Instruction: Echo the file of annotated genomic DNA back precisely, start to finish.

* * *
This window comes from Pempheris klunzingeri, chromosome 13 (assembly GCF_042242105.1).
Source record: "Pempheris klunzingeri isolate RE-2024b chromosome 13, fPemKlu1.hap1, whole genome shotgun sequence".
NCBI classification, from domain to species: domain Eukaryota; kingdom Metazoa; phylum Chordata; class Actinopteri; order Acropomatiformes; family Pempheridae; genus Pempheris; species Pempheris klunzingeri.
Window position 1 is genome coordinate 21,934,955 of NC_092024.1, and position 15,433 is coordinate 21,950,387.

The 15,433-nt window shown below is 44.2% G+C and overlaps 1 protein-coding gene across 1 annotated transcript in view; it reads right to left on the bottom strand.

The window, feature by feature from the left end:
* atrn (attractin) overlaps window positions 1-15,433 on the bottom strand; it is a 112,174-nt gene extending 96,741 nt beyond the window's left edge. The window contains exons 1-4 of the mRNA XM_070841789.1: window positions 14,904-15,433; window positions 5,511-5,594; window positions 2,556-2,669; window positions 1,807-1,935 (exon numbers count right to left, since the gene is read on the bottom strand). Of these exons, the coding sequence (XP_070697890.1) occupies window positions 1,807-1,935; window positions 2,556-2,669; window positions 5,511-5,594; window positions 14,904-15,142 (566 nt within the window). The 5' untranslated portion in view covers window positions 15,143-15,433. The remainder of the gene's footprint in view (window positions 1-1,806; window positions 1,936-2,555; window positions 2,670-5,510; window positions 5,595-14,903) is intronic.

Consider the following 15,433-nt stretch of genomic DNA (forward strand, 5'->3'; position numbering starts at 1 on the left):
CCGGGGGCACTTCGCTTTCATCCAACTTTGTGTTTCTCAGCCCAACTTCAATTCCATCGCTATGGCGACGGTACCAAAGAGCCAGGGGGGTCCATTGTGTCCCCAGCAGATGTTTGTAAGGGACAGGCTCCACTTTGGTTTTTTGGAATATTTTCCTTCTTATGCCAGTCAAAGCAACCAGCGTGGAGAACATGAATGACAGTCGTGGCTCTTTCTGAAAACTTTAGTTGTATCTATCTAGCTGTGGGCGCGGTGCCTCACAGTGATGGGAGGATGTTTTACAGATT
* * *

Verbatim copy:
This window comes from Pempheris klunzingeri, chromosome 13 (assembly GCF_042242105.1).
Source record: "Pempheris klunzingeri isolate RE-2024b chromosome 13, fPemKlu1.hap1, whole genome shotgun sequence".
NCBI classification, from domain to species: domain Eukaryota; kingdom Metazoa; phylum Chordata; class Actinopteri; order Acropomatiformes; family Pempheridae; genus Pempheris; species Pempheris klunzingeri.
Window position 1 is genome coordinate 21,934,955 of NC_092024.1, and position 15,433 is coordinate 21,950,387.

The 15,433-nt window shown below is 44.2% G+C and overlaps 1 protein-coding gene across 1 annotated transcript in view; it reads right to left on the bottom strand.

The window, feature by feature from the left end:
* atrn (attractin) overlaps window positions 1-15,433 on the bottom strand; it is a 112,174-nt gene extending 96,741 nt beyond the window's left edge. The window contains exons 1-4 of the mRNA XM_070841789.1: window positions 14,904-15,433; window positions 5,511-5,594; window positions 2,556-2,669; window positions 1,807-1,935 (exon numbers count right to left, since the gene is read on the bottom strand). Of these exons, the coding sequence (XP_070697890.1) occupies window positions 1,807-1,935; window positions 2,556-2,669; window positions 5,511-5,594; window positions 14,904-15,142 (566 nt within the window). The 5' untranslated portion in view covers window positions 15,143-15,433. The remainder of the gene's footprint in view (window positions 1-1,806; window positions 1,936-2,555; window positions 2,670-5,510; window positions 5,595-14,903) is intronic.

Consider the following 15,433-nt stretch of genomic DNA (forward strand, 5'->3'; position numbering starts at 1 on the left):
CCGGGGGCACTTCGCTTTCATCCAACTTTGTGTTTCTCAGCCCAACTTCAATTCCATCGCTATGGCGACGGTACCAAAGAGCCAGGGGGGTCCATTGTGTCCCCAGCAGATGTTTGTAAGGGACAGGCTCCACTTTGGTTTTTTGGAATATTTTCCTTCTTATGCCAGTCAAAGCAACCAGCGTGGAGAACATGAATGACAGTCGTGGCTCTTTCTGAAAACTTTAGTTGTATCTATCTAGCTGTGGGCGCGGTGCCTCACAGTGATGGGAGGATGTTTTACAGATT